How to find milk intolerance symptoms? It’s easy. Check the following list of the main symptoms and find the answers if your difficulties are the symptoms of being lactose intolerant or if it is necessary to look for the cause somewhere else:

And the others …

Prevalence of lactose intolerance symptoms

Even though these are the main symptoms of milk intolerance, the intensity of the difficulties can vary significantly. Someone might feel only a mild pain and have small difficulties and someone else feels a strong pain and must call an ambulance immediately.

What can’t you eat if you are lactose intolerant?

As you probably know, there are a lot of various foods which can cause your health problems.

Here is the list of the riskiest foods which could hurt you:

  • All types of milk (whole milk, semi-skimmed milk, acidophil milk, milk powder …)
  • Yogurt
  • Cottage Cheese
  • Cream
  • Cheese
  • Butter
  • Kefir
  • Whey
  • Buttermilk
  • Pudding

The important thing you have to keep in mind is that the source of the milk doesn’t play a role. Lactose is a natural component in all kinds of milk.

Lactose Content of Common Food

There are a lot of foods which contain milk but it’s not obvious at first sight. Here is the list of them:

  • Pastry
  • Wafers
  • Chocolate
  • Energy bars
  • Instant meals
  • Sausages
  • Margarine

Did you know that lactose is also a part of pills? Isn’t it surprising? Lactose is used as a filling in the pills. You will recognize the pill containing the lactose by its white color. It’s fortunate that these days, there are alternatives to these so it is no problem to find the same type of pills without the added lactose.

Also, some people affected by lactose intolerance can consume a small amount of dairy without any symptoms. Others will have a problem every time they eat food containing even the smallest amount of lactose.Hidden Sources of Lactose

Lactose intolerance in babies: Does your baby have a milk intolerance?

As we wrote before, babies can very rarely be born with lactose intolerance. Most often when this happens, both parents are the bearers of the lactose intolerance gene and the baby inherits this disposition.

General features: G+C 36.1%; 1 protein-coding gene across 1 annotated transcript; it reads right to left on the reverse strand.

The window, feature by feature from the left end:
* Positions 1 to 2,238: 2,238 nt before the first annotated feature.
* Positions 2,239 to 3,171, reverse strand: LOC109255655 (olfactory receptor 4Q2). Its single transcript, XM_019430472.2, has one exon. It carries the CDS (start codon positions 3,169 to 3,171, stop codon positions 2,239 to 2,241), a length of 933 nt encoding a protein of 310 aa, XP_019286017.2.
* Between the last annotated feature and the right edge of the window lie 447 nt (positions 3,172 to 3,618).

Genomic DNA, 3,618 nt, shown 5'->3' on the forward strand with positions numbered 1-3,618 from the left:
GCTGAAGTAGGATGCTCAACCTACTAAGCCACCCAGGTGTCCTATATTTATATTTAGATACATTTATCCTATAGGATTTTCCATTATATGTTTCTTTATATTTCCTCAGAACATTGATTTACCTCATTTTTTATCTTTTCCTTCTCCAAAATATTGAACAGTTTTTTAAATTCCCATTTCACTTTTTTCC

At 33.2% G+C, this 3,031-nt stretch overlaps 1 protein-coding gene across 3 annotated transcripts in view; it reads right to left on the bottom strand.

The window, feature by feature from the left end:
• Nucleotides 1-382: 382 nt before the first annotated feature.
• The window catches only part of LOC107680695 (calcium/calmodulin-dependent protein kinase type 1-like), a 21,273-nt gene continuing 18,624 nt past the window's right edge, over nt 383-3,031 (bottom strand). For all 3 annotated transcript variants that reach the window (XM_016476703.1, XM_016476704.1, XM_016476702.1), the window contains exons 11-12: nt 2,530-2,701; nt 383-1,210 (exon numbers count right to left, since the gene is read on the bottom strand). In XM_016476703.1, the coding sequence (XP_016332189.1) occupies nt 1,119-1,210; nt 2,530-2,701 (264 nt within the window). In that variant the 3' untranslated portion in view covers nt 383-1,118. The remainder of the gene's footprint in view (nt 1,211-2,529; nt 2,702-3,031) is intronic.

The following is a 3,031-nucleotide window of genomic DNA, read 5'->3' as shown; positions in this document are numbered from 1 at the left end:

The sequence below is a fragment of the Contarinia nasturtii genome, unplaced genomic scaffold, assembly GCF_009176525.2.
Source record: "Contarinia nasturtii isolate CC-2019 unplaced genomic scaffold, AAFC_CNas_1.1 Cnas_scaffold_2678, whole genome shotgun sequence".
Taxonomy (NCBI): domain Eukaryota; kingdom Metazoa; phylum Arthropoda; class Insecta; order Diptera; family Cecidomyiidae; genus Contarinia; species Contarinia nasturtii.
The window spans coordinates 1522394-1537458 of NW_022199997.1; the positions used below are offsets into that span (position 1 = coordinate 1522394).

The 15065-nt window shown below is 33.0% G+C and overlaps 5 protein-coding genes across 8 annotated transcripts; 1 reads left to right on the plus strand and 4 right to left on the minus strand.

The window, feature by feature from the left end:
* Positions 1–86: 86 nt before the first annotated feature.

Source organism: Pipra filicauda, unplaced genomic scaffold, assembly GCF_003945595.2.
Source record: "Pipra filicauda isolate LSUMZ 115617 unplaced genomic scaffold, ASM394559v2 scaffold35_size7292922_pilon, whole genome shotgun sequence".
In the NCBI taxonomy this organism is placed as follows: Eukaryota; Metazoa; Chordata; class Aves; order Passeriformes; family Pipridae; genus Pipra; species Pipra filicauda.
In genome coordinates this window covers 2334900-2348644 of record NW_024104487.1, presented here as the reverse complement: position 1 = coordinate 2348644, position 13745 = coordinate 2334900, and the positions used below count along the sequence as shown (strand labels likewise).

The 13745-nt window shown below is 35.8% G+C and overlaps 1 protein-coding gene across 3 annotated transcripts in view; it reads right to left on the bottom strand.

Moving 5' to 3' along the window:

Milk intolerance symptoms in babies are:

  • Diarrhea
  • Abdominal cramping
  • Bloating
  • Gas

If your baby is lactose-intolerant, you can expect and keep watch for these symptoms from 30 minutes to 2 hours after breastfeeding or eating dairy products like cheese or yogurt if you have an older offspring.

Dairy intolerance tests

Dairy Lactose Intolerance Tests

If you are not sure whether your lactose intolerant or not, there are some tests you can take:

Lactose Intolerance Test:

The lactose intolerance test finds out the reaction of your body to liquids containing a high level of lactose. During the test, you drink liquid with lactose and after two hours, your blood is tested. If your glucose level doesn’t rise, it means that your body isn’t properly digesting and absorbing the lactose-filled drink.

Hydrogen Breath Test:

During a hydrogen breath test, you also drink a liquid containing high levels of lactose. Then a doctor measures the amount of hydrogen in your breath. Normally, the amount of hydrogen isn’t very high. But if your body has a problem with lactose digestion, the amount of hydrogen rises.

Stool Acidity Test:

Stool acidity test is used for the detection of lactose intolerance in infants or babies. The fermenting of undigested lactose creates lactic acids which can be detected in stool.